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Ira Aldridge was an American-born actor who went on to international fame when he arrived in Europe to further his career. Aldridge is considered the first African-American actor to gain worldwide acclaim, and the first Black actor to find fame in a foreign nation.

Ira Frederick Aldridge was born on July 24, 1807 in New York City to free Black parents. As a young student at the African School, Aldridge was exposed early on to the works of Shakespeare and developed a zeal for acting. While in his teens, Aldridge joined a Black acting troupe and then got his first professional break in the 1820s. Together with William Henry Brown and James Hewlett, he helped form the African Grove Theatre, the first African-American owned and managed theatre in America.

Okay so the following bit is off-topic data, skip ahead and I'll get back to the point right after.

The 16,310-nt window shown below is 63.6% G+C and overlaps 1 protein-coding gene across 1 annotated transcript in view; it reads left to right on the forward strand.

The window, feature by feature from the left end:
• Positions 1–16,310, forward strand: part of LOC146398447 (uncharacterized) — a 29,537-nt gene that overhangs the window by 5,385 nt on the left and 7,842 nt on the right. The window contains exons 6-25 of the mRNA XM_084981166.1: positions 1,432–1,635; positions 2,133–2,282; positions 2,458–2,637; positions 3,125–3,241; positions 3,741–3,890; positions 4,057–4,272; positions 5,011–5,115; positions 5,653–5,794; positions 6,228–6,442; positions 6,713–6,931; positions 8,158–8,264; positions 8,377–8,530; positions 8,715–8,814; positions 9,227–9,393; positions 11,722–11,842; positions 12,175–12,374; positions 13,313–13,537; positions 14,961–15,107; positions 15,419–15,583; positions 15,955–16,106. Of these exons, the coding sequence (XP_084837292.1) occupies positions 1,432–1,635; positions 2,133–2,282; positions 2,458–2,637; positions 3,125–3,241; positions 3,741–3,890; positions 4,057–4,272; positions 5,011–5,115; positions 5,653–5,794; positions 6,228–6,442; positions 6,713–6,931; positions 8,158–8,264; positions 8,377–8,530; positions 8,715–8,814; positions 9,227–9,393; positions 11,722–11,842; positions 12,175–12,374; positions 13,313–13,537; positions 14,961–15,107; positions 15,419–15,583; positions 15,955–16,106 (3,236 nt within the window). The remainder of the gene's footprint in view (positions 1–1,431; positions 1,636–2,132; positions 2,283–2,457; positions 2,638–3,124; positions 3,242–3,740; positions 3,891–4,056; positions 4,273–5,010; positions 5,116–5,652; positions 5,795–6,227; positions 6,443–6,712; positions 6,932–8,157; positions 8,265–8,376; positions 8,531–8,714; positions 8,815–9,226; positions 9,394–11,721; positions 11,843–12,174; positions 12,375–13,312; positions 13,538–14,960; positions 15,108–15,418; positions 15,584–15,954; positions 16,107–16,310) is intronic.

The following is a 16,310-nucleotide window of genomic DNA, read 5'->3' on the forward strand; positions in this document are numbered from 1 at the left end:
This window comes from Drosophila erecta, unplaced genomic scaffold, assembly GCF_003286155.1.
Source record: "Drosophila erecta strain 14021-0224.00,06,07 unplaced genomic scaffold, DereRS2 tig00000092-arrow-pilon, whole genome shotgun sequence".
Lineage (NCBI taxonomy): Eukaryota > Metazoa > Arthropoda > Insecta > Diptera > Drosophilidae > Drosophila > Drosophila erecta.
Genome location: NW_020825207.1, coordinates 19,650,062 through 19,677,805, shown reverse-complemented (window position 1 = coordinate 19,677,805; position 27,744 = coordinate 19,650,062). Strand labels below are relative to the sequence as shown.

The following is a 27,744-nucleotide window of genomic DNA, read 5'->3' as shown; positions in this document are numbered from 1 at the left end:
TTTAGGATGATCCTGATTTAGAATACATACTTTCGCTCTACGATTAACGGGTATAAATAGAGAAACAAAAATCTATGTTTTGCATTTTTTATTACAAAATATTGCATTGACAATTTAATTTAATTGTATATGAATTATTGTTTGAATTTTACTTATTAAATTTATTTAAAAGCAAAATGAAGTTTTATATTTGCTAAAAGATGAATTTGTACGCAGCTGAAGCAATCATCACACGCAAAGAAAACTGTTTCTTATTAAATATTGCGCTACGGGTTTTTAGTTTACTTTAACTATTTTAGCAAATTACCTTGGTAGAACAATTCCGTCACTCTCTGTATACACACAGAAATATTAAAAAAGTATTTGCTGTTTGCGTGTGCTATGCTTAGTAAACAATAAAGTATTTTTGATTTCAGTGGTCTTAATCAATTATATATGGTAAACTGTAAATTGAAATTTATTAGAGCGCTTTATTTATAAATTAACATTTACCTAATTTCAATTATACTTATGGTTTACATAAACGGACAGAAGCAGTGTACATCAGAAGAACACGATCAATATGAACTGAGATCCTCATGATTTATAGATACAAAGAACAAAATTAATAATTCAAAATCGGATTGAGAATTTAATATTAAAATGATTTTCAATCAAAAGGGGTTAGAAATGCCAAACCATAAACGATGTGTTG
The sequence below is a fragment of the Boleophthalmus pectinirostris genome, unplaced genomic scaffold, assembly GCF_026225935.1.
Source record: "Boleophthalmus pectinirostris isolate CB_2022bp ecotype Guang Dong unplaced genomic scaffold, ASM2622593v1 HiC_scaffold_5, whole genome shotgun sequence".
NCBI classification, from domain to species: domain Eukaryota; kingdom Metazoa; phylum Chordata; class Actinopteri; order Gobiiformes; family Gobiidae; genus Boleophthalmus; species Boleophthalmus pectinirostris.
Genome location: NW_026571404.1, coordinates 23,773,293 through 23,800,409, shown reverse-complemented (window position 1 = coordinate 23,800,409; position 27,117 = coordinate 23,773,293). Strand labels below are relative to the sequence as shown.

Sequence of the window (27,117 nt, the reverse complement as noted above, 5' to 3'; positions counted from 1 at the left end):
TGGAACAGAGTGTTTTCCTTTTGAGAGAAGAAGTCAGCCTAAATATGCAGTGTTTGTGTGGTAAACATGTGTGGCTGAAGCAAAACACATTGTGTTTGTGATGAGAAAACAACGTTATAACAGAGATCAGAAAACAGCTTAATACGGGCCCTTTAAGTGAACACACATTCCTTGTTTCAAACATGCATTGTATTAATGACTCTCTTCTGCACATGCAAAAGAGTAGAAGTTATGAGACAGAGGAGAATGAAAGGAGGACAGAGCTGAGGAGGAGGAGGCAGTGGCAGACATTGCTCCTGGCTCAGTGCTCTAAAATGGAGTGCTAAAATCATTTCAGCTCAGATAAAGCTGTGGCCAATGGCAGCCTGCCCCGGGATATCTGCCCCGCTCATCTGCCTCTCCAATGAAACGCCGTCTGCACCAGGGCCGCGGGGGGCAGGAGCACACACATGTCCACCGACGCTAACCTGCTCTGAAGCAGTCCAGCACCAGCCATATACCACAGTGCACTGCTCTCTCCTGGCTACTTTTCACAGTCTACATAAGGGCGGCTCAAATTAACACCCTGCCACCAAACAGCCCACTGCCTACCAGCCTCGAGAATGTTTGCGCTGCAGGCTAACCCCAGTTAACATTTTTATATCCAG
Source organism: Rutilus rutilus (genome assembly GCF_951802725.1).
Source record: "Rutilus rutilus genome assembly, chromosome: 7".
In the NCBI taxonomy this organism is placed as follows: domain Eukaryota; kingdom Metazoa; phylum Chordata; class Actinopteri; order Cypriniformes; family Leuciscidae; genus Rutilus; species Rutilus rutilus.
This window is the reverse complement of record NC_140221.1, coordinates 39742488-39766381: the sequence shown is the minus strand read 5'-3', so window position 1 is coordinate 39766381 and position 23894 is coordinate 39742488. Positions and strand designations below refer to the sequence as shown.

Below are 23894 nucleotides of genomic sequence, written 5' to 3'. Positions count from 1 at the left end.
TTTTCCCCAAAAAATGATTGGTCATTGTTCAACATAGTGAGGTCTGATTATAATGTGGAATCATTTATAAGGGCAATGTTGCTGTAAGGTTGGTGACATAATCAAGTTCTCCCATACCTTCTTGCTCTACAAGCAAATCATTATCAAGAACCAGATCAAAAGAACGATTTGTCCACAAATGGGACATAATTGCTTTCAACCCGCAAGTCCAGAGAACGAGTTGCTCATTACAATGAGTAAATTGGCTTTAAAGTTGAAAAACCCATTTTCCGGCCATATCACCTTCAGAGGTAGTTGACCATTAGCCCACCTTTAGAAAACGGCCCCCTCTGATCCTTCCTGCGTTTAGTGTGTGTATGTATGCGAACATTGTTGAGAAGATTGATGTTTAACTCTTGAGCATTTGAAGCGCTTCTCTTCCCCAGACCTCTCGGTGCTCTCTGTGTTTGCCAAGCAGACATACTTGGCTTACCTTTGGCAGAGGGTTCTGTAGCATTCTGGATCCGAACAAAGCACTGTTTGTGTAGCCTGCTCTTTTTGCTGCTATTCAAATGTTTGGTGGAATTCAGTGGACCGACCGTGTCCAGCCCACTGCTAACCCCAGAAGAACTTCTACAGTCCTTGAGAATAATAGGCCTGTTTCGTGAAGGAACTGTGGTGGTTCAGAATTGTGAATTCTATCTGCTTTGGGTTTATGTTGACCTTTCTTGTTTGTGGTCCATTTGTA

With acting jobs scare in America due to racism and the like, Aldridge traveled to Liverpool, England in 1824, struggling there as well early on before he found success interpreting Shakespeare. By the 1830s, Aldridge had found solid footing as an actor and earned the name “The African Rocius” after Roman actor Quinton Rocius Gallus. There have been accounts that Aldridge concocted a story that he was of royal African lineage to gain a foothold in European society, although it was never confirmed.

Beyond roles such as Othello, Aldridge was also known for playing white characters.